Oct 03 2010
After the moose hunting season started, the reindeer were gone from the forests and I had to venture far into the mountains to seek them out. I went into an area which I had never been before and found two herds. There were some huge bulls, but they’re inedible at this time (due to mating season), even dogs will not eat them.
Up in the high mountains, finding cover is not very easy, but if one moves in the shadows and pay attention to the wind direction one can still get very close. On several occations I was down to 15 metres of some animals, all the way down to 3 metres one time. With a bow I could have exploited this opportunity, but due to the danger of shooting into the horizon with a rifle, I had to wait until they had moved down below me. In the cover of some rocks, I shot one calf. The herd ran some 40 metres and I had to sneak around again and by keeping my head low I managed to get into the middle of the herd and shot another calf.
If I had a scope I could easily have filled the rest of my quota on this occation, but part of the experience I find is to get close to the animals before I pull the trigger.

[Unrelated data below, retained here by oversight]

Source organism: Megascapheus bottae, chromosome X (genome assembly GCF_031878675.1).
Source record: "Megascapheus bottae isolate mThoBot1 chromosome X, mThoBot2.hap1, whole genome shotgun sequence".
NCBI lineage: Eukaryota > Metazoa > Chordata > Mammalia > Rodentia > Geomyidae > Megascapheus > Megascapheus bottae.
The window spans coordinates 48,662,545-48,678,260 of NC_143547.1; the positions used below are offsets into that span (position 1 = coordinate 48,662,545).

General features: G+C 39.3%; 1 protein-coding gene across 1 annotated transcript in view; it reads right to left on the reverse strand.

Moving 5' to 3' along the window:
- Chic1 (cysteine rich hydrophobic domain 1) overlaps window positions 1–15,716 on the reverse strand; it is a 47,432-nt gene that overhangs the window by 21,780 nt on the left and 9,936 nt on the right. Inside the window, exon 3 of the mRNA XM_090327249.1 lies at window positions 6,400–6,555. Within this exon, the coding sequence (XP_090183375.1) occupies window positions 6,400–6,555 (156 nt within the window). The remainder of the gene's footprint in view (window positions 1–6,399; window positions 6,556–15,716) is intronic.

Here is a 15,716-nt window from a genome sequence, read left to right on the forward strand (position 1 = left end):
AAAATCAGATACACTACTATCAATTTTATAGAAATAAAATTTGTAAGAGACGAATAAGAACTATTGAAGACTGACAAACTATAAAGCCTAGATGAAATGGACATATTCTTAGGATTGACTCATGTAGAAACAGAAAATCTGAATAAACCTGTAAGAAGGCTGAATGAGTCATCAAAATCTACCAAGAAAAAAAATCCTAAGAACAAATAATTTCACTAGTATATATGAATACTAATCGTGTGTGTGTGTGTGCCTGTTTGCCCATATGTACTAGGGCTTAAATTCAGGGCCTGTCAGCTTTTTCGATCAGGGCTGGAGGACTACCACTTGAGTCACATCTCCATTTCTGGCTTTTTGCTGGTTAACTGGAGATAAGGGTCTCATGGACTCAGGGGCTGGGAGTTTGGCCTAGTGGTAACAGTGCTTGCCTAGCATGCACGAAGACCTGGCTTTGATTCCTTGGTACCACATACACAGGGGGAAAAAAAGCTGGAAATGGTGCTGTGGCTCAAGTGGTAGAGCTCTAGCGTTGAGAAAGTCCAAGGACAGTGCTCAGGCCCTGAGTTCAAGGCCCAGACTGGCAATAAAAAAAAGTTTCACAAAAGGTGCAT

After this, the herd ran out of range. I decided to carry down one calf and submerge the other one in a pool to keep it out of reach from foxes and ravens.
While this was the major event for me, since the last posting, my brother and two of his friends were also hunting birds and we did some chase netting. 24 trout being the result on that occation.
The lemmings are still numerous, although not as much as in August, I killed a few and ate them. Conterary to local belief, they are not poisonous and are actually very tasty!
Winter is showing it’s first signs, ice on the lakes and small snowfalls marks this new time to come.
Get my book "Traditional Trout Fishing: Fishing for Survival in the North (Volume 1)